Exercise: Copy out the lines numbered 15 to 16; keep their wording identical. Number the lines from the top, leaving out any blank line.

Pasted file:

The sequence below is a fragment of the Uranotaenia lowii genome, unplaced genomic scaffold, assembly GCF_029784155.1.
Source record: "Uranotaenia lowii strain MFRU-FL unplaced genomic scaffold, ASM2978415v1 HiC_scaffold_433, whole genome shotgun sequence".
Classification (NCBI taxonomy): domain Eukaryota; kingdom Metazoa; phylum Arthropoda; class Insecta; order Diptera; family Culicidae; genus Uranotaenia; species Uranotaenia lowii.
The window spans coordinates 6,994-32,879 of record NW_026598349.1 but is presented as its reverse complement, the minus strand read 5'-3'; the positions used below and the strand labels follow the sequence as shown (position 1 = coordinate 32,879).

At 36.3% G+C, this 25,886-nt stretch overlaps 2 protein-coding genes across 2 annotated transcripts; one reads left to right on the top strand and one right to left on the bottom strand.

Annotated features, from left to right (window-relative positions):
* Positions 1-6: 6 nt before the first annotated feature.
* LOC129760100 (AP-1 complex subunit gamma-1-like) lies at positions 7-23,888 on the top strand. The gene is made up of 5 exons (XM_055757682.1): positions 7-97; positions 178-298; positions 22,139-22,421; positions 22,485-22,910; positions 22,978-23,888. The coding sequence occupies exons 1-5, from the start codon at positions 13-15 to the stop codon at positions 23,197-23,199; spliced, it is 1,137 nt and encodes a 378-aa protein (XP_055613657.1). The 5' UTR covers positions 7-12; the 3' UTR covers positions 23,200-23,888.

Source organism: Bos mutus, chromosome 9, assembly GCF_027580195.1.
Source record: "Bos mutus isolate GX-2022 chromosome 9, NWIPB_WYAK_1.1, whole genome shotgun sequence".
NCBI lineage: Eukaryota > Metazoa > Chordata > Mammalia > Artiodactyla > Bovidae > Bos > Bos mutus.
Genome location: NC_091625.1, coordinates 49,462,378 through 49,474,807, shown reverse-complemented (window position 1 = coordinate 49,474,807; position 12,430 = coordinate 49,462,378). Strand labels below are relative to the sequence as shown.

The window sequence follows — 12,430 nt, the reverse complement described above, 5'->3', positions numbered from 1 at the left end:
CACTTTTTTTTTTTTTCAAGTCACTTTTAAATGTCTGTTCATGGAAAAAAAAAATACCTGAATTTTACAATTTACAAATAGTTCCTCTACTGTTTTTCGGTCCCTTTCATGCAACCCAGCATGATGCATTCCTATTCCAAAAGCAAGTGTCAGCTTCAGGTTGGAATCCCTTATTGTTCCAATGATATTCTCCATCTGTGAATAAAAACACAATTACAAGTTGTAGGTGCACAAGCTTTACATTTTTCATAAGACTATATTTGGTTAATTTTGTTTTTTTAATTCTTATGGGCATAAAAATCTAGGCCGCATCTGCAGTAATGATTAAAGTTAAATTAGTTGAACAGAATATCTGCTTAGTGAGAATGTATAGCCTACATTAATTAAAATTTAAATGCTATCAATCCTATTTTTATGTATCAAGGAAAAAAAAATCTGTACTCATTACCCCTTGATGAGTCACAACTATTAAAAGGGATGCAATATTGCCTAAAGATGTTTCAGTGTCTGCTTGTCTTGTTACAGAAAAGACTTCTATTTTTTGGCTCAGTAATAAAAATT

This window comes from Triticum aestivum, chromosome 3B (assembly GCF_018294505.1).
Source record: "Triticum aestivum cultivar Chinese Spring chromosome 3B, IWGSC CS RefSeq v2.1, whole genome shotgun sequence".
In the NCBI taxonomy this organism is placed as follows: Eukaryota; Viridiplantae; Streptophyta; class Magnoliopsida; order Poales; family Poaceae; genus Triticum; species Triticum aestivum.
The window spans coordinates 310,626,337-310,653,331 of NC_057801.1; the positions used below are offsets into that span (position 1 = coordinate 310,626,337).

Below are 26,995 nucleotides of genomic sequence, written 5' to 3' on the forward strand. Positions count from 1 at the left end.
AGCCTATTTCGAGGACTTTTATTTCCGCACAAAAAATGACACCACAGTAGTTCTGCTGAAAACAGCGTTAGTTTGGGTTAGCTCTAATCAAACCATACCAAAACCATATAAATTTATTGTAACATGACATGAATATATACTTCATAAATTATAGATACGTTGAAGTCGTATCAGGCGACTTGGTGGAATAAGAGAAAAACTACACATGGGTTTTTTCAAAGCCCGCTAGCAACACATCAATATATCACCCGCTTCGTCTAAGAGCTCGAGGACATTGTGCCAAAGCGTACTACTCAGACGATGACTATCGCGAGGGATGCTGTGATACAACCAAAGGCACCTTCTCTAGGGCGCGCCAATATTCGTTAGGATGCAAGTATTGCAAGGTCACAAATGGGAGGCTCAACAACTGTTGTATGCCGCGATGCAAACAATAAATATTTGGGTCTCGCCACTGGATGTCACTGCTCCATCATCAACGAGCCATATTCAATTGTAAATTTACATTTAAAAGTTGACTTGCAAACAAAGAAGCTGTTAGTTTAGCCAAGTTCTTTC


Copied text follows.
This window comes from Triticum aestivum, chromosome 3B (assembly GCF_018294505.1).
Source record: "Triticum aestivum cultivar Chinese Spring chromosome 3B, IWGSC CS RefSeq v2.1, whole genome shotgun sequence".